BACK IN ACTION: “London is on fire,” was the consensus of British luxury industry players who got together at The Dorchester Hotel for the first time in more than two years to celebrate the winners of the annual Walpole British luxury awards.
The energy was palpable, and the atmosphere decadent. Even if the cloud of COVID-19 uncertainty and Brexit’s aftermath still loom over U.K. businesses, the message remains that creativity and innovation will get everyone through.
“Perhaps now we are on the other side, and we can see that the most beautiful and valuable paths are formed from the ugliest, grit of an oyster, I predict those pearls will be quite priceless and the future will herald a renaissance of extraordinary creative and cultural relevance in this country,” said Helen Brocklebank, chief executive officer at Walpole.
She added that there are “thick hurdles to overcome, and the recovery is bringing its own set of frustrations.”
This year’s awards ceremony — presented by “Game of Thrones” and “Hunger Games” actress Natalie Dormer — looked at the luxury brands leading the way to recovery, through their designs, technological innovation, sustainable solutions or commitment to the Made in the U.K. label.
Among them was Richard Quinn, who won the Great Creative Briton award — a new category — for his flair for experimentation and internationally acclaimed designs.
“It’s great to see British creatives getting together and bringing craft back into the U.K.,” said the young designer, whose striking floral prints adorned the curtains of The Dorchester’s ballroom and the Royal Salute whiskey bottles that were passed around at the end of the evening.
British pop star Rita Ora, dressed in a heavily embellished minidress by Quinn, was a winner of the British Artistic Icon award. She was presented the award by her partner, Taika Waititi, the Grammy-, Emmy- and Academy Award-winning director and actor, who added plenty of humor to his on-stage speech.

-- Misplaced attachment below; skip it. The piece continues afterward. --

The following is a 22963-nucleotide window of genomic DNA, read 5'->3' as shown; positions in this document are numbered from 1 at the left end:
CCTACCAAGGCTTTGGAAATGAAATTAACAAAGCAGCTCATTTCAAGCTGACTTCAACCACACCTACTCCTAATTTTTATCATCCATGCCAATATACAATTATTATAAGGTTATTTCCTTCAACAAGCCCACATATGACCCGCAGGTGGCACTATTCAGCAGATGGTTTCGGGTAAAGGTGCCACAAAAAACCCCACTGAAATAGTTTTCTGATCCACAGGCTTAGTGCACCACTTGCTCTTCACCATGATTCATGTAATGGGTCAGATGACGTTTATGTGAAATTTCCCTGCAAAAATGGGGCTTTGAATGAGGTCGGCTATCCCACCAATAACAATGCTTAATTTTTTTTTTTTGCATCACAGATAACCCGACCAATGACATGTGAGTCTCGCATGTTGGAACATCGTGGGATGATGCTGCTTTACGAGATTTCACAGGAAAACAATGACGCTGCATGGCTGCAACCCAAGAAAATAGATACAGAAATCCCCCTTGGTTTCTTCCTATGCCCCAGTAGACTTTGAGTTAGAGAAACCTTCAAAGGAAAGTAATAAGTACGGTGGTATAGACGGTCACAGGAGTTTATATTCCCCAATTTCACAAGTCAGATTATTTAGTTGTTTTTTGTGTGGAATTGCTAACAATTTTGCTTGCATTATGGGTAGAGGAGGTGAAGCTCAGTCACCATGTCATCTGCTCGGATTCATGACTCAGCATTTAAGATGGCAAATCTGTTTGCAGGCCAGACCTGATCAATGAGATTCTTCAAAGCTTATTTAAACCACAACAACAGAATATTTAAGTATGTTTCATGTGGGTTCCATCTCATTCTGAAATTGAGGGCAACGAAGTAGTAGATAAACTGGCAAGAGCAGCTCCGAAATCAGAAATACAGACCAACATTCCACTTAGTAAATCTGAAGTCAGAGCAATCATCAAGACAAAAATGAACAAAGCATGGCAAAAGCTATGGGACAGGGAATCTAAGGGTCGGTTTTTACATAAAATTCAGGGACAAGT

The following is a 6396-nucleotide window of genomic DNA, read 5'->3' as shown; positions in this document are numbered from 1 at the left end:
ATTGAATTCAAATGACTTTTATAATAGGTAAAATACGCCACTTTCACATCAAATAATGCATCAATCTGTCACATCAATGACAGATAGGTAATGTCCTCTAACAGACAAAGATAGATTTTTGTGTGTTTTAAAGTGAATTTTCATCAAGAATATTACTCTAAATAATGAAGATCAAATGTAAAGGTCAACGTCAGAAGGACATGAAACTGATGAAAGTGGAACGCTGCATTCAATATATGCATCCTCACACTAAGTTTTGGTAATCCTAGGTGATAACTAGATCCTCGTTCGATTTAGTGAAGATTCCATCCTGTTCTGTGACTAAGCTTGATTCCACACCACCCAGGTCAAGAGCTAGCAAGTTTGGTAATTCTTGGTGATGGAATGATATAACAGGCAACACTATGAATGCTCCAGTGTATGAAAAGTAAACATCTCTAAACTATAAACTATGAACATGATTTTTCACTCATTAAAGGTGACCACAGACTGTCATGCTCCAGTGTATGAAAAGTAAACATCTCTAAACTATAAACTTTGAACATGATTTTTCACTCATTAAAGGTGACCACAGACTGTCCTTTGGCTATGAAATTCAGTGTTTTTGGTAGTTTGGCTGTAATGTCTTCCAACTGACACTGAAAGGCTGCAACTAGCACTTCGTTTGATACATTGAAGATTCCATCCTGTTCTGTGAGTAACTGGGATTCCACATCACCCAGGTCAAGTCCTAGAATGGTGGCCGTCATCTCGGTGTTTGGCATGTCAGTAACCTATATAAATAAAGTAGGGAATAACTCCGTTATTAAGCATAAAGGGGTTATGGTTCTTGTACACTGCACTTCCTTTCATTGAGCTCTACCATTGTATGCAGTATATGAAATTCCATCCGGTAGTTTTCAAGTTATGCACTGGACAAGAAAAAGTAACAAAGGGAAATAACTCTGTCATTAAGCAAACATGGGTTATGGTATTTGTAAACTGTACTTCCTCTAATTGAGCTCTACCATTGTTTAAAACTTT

“Isn’t it great getting together to celebrate Britain being relevant again? I’m from New Zealand. You probably haven’t seen one of us in a while, you came, took over everything – and then forgot about us,” he said. “Excuse me, there was a lot of wine before dinner.”
Anya Hindmarch took home the Visionary award, while watchmaker Bremont was given the Made in U.K. award for “taking on the Swiss, and bringing watchmaking to the U.K,” as TV presenter Jason Fox put it.
The Best of British Award was given to vaccinologist Dame Professor Sarah Gilbert, in recognition of her work in developing the Oxford Astrazeneca vaccine against COVID-19.
Burberry’s Pam Batty received the award alongside Gilbert, with Walpole highlighting the brand’s effort to support the research and development of the vaccine and use its facilities to provide masks and PPE for health care workers.
“I have nothing to do with the world of luxury, all I’ve done for the last 22 months was talk to my computer. But with a little practice I could get used to this,” said Gilbert in her acceptance speech, which closed the evening.